Even old-timers can hear the call of the wild

July 14, 2019

As year-round residents in a resort, we understand that many visitors are stressed out by the time they finally arrive. It’s all the planning, driving and hoping for the right weather. The thought of being in a motel with six kids when the weather forecast is for rain all week, well, it’s enough for you go out and do something impulsive, like let someone into your traffic lane.

Scientists tell us if you are from New Jersey, you are stressed over anything starting with the word taxes. If you are from Washington, you are stressed over spelling the word transparency.

And if you are from Pennsylvania, you are stressed out over the last two minutes of any Eagles football game. And by the time you are through with us, the whole peninsula is berserk. Nerves are stretched so taut, even the blink of an eyelid can sound like Velcro ripping open on the front of a coat.

Nowhere was this need to decompress more evident than when I pulled up to a light the other day. They were to the left of me. They were to the right of me. With the roar of their engines reaching the decibel level of a fishmonger calling out an order of calamari, they waited patiently for the light to change. They never make eye contact. They don’t have to, for they have what is called instant respect. OK, maybe it is fear.

Yes, you’ve probably seen them too. Motorcycles! Last week, on a beautiful sun-kissed weekend, you couldn’t help but notice the groupings and think that this is the ultimate stress buster.

There is something about motorcycles that makes you envious, as your bank-owned vehicle idles pathetically beside them. The best your car can do when the light changes is to cough and go forward hopping like a bunny rabbit.

No, motorcycles conjure up images of being free, just you and that open road, the wind whipping through your hair and no worries. No hybrids or motor scooters that hit a top speed of 20 miles per hour for these guys.

In this age of technology, it’s nice to know you can be out there without being a slave to every piece of equipment beginning with the letter “i.” These guys don’t worry about messages telling them if they would like to make a call, hang up and dial again. Their reputation is such that telemarketers don’t even call for fear they will be beaten up over the phone.

Who can forget Marlon Brando and his gang in the movie, “The Wild One,” taking over the most dangerous place in town, the soda shop.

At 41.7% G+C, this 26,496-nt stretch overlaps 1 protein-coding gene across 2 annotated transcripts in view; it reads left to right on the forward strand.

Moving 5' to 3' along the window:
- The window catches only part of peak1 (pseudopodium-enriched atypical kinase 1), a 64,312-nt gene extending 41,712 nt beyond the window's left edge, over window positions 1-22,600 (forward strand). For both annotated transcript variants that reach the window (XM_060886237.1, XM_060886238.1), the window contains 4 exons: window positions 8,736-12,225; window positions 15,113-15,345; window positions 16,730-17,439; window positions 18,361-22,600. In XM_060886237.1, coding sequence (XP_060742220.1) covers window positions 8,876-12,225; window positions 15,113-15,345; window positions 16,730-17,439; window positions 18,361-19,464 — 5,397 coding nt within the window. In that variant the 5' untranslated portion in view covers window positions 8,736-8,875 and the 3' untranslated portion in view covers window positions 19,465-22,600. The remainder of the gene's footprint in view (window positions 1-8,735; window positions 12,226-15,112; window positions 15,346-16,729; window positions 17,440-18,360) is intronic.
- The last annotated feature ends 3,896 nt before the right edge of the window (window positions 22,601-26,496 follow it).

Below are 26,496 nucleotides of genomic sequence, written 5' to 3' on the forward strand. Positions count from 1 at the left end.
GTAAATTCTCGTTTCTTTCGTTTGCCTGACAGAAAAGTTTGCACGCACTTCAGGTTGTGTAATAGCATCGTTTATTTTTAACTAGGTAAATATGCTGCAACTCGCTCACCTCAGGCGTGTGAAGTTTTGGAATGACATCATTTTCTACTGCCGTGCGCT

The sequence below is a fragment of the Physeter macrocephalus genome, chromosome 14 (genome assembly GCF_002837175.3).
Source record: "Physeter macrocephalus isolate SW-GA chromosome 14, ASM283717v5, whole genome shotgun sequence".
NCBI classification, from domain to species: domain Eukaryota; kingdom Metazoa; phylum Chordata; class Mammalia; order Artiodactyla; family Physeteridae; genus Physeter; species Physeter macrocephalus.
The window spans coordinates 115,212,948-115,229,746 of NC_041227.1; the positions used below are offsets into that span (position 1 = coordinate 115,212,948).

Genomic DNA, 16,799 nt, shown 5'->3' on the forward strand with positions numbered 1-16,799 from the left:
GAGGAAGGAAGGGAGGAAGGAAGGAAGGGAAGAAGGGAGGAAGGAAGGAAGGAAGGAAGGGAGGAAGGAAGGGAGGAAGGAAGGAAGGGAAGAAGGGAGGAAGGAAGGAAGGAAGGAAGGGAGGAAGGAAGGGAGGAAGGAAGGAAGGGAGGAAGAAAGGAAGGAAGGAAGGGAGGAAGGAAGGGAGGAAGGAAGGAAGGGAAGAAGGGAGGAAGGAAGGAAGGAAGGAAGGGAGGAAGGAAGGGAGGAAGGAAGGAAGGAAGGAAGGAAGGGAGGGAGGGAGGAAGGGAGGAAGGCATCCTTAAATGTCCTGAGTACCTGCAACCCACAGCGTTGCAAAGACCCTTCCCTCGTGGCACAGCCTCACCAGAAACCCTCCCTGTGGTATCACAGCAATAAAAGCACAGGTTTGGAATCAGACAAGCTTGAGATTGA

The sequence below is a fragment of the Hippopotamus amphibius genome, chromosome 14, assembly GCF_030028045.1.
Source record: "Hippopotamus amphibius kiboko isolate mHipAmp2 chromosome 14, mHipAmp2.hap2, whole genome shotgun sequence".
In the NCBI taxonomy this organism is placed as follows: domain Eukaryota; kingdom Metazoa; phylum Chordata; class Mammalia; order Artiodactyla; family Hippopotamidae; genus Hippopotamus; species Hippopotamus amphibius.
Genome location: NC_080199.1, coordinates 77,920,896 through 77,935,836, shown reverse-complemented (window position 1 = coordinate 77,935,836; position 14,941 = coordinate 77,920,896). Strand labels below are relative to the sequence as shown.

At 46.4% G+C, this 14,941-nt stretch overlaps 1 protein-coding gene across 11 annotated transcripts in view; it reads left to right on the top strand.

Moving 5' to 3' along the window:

They did this just with an insane amount of hair gel.

Revving the engine next to you is the big hulking driver with his black leather jacket, alien-looking helmet and leather boots. There is always some babe perched behind him wearing a bandana and sequined top. Look again. Mom?!?

That’s right. The call of the wild today isn’t limited to young motorcycle gangs anymore. Former riders have grown up or at least conquered their midlife crises. Seniors are in; gray hair and arthritis are revered. You can image that CPA – one day he throws down his pen, looks at the row of figures in red ink and says to himself, Hell’s Angels, here I come!

And that lawyer looks across the table at the two bickering clients in divorce court and says to himself, Lord give me the strength to fit in a pair of black leather pants!

Forget staying home to babysit those grandchildren. Been there, done that. And who needs sitting around a yard sale, hoping you’ll rake in three bucks for a used set of shrimp forks. It’s the asphalt the older generation is looking toward to give enough thrills before their bladder springs a permanent leak.

You might need a stepladder to climb on because of all your replacement parts, but it also might be time to answer that call of the wild. Move over, Beethoven, here we come.

  • Nancy Katz has a degree in creative writing and is the author of the book, "Notes from the Beach." She has written the column Around Town for the Cape Gazette for twenty years. Her style is satirical and deals with all aspects of living in a resort area on Delmarva.

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